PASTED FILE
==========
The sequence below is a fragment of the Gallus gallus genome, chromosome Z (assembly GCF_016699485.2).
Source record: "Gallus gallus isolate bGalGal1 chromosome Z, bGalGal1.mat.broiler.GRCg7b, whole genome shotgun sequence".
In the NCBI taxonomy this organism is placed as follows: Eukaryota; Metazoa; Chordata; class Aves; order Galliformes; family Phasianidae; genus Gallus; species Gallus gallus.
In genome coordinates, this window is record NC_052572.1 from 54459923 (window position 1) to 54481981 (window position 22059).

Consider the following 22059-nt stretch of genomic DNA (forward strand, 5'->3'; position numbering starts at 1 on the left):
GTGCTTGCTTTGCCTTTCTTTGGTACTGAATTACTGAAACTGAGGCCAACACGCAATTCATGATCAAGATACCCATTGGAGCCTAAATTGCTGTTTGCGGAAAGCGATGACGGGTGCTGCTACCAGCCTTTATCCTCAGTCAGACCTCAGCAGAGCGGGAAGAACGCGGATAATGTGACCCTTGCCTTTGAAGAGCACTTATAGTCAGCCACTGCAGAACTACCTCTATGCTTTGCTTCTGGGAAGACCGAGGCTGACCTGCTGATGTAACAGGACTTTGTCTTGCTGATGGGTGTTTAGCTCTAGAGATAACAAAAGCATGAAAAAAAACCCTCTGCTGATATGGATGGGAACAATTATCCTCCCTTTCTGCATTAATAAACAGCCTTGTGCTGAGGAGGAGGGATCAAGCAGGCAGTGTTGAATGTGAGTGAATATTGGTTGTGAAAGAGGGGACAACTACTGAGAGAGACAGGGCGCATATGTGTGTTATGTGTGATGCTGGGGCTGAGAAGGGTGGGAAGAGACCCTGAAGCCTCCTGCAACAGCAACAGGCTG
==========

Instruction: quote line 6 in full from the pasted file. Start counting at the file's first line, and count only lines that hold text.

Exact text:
GTGCTTGCTTTGCCTTTCTTTGGTACTGAATTACTGAAACTGAGGCCAACACGCAATTCATGATCAAGATACCCATTGGAGCCTAAATTGCTGTTTGCGGAAAGCGATGACGGGTGCTGCTACCAGCCTTTATCCTCAGTCAGACCTCAGCAGAGCGGGAAGAACGCGGATAATGTGACCCTTGCCTTTGAAGAGCACTTATAGTCAGCCACTGCAGAACTACCTCTATGCTTTGCTTCTGGGAAGACCGAGGCTGACCTGCTGATGTAACAGGACTTTGTCTTGCTGATGGGTGTTTAGCTCTAGAGATAACAAAAGCATGAAAAAAAACCCTCTGCTGATATGGATGGGAACAATTATCCTCCCTTTCTGCATTAATAAACAGCCTTGTGCTGAGGAGGAGGGATCAAGCAGGCAGTGTTGAATGTGAGTGAATATTGGTTGTGAAAGAGGGGACAACTACTGAGAGAGACAGGGCGCATATGTGTGTTATGTGTGATGCTGGGGCTGAGAAGGGTGGGAAGAGACCCTGAAGCCTCCTGCAACAGCAACAGGCTG